A tornado tore up Michigan, killing 1 և and injuring 23 | CBC News:

A tornado struck a small community in northern Michigan on Friday, killing at least one person and injuring at least 23 others as it overturned cars, tore down roofs, uprooted trees and cut power lines.

At around 15:45 local time, the town of Gaylord, about 370 kilometers northwest of Detroit, hit Gaylord, with a population of about 4,200.

Mike Clepadlo, owner of Alter-Start North, a car repair shop, says he and his staff were covered in the bathroom.

“I was lucky to be alive, it exploded behind the building,” he said. “Twenty feet [6 metres] The wall has disappeared. The whole roof is missing. At least half of the building is still here. it is bad”.

“A funnel cloud was coming our way”

15-year-old Emma Goddard said that she was working on a smoothie for a customer when she received a phone call about a tornado. Thinking the weather outside was “stormy but not terrible”, he rejected it and returned to what he was doing. Then her mother called and assured her that she was OK.

“Even two minutes later I was refilling the smoothie when suddenly my co-worker’s mother ran to the front door of the Tropical Smoothie and shouted for us to run to the building as a funnel cloud came our way. “Goddard told the Associated Press in a text message.

They took refuge inside the refrigerator, where the smashing of windows could be heard.

“I was shoulder to shoulder with seven of my co-workers, two of my co-parents և Door Dash, a lady who were coming to pick up her smoothie.”

About 15 minutes later, they came out of the cooler and smelled natural gas, he said.

“As soon as we got out, we were shocked to see some of our cars being torn to pieces all over the ground,” Goddard wrote, noting that the three neighboring businesses had been destroyed.

Munson Healthcare spokesman Brian Lawson said Gaylord-Ocego Memorial Hospital was treating 23 people injured in a tornado that killed one person. He did not know the condition of the wounded, the name of the deceased.

Lawson said the speed of people being brought to the hospital slowed down on Friday night.

“What I am collecting has stabilized a bit,” he said.

A video posted on the Internet shows a dark funnel cloud coming out of the cloud as nervous drivers stare or slowly leave their way uncertain.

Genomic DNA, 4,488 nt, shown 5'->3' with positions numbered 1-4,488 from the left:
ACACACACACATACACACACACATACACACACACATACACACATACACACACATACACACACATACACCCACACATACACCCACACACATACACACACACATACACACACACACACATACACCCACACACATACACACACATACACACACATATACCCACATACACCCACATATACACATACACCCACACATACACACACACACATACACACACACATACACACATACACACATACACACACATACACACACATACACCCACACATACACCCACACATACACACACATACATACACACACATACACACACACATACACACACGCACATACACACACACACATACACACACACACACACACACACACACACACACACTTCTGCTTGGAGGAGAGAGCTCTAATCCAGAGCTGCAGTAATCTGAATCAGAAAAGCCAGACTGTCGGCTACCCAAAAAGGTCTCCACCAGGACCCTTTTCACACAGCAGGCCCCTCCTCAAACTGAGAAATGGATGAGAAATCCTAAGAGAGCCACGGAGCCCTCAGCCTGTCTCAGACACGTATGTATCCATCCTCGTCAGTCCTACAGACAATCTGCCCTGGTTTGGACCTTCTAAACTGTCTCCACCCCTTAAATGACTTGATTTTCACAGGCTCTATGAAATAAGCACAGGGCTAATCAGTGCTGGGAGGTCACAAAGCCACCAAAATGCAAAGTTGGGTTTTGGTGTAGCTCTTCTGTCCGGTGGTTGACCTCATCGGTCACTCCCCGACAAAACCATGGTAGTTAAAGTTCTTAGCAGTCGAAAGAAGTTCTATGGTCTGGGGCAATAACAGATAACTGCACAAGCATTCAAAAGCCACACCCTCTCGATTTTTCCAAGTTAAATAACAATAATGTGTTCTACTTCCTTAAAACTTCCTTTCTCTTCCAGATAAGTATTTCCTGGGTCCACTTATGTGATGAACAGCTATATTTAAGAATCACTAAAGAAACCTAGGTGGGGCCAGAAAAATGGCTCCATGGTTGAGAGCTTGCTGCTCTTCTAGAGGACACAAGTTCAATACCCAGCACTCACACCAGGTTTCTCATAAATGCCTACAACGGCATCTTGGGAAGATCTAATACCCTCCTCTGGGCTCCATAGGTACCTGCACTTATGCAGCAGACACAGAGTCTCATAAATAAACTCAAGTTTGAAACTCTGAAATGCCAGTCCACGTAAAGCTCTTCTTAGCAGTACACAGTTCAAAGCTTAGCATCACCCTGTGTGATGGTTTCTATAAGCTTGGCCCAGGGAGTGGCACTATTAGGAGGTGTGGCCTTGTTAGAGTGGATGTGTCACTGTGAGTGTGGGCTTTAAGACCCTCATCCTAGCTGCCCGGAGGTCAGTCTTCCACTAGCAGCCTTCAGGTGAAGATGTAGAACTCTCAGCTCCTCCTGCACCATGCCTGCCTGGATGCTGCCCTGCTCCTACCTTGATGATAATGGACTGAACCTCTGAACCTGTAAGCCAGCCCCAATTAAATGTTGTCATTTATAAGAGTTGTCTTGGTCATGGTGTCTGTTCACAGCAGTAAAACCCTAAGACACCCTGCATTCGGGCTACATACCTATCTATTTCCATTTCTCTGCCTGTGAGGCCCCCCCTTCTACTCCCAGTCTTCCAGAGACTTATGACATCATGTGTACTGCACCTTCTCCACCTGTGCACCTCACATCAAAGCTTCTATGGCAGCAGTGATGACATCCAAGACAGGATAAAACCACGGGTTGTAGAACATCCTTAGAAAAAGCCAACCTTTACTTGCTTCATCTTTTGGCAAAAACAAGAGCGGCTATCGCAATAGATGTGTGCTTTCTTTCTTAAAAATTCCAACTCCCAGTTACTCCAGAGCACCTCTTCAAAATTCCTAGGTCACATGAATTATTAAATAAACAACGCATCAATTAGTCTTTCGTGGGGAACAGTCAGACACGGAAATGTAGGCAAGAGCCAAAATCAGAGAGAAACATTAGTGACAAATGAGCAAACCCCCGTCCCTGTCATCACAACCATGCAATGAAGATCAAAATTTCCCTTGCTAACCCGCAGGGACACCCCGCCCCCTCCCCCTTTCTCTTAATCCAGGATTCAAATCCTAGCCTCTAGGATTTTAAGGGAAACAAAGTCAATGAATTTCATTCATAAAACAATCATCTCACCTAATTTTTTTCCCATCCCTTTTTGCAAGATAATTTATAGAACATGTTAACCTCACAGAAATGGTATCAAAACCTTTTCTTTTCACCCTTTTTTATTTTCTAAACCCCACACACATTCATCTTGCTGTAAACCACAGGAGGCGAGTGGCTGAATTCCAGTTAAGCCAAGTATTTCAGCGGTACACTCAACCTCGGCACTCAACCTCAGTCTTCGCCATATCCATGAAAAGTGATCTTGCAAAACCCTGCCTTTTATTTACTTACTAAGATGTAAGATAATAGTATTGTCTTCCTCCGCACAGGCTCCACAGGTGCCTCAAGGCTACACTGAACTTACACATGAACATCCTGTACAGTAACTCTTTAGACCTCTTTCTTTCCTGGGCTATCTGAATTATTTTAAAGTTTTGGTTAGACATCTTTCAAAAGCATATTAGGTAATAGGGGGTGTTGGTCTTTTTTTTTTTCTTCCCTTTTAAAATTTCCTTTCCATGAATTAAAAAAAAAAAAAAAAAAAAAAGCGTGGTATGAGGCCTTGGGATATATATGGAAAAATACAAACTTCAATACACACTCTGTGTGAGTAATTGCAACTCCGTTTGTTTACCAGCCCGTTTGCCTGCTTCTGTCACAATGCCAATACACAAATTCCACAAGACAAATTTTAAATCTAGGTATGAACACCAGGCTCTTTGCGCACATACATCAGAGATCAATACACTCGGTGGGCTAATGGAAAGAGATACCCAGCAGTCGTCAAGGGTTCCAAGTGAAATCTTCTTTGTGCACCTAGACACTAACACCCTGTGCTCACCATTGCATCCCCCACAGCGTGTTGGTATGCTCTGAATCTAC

Another video showed heavy damage along the city’s Main Street. One building apparently collapsed, and the Goodwill store was badly damaged. The collapsed utility column was on the side of the road, and debris, including electrical wires, and parts of the Marathon gas station were scattered all over the street.

The Red Cross was building a shelter near the church.

Brandi Slow, 42, says he and his teenage daughter are looking for security in Calver’s bathroom. The windows of the fast food restaurant exploded when they came out, and his pickup truck overturned on the roof in the parking lot.

“We shook our heads in disbelief, but thankfully we were safe. “Who cares about the truck at the moment?”

“It ended in less than 5 minutes”

Eddie Trasher, 55, said he was sitting outside his car when a tornado appeared overhead.

“There are roofs that have been torn off from businesses, a number of industrial warehouses,” Thrasher said. “The RVs were turned upside down and destroyed. “There were ambulances moving east of the city.”

He said he ran to the store to take it out.

“My adrenaline rushed like crazy,” Thrasher said. “Everything was over in less than five minutes.”

This photo provided by Angela Ross shows heavy weather damage in Gaylord on Friday afternoon. (Angela Rus through the AP)

Extreme winds are rare in this part of Michigan as the Great Lakes absorb energy from storms, especially in the early spring when the lakes are very cold, says Jim Kaiser, an airworthiness specialist in Gaylord National Weather Service.

“Many children and young people would never have lived in bad weather if they had lived in Gaylord all their lives,” he said.

The last time Gaylord had a severe storm was in 1998, when straight-line winds reached 160 km / h, Kaysor said.

He said the conditions that triggered Friday’s turn included a cold front moving from Wisconsin, blowing hot, humid air over Gaylord, with an additional component of winds blowing in the lower atmosphere.

Gaylord, known as the “Alpine Village”, is set to celebrate its 100th anniversary this year with a centennial celebration that will include an open-air parade at City Hall later this summer.

In July, the community hosts the annual Alpenfest, an inspired Alpine holiday that honors the city’s heritage and collaborates with its sister city in Switzerland.



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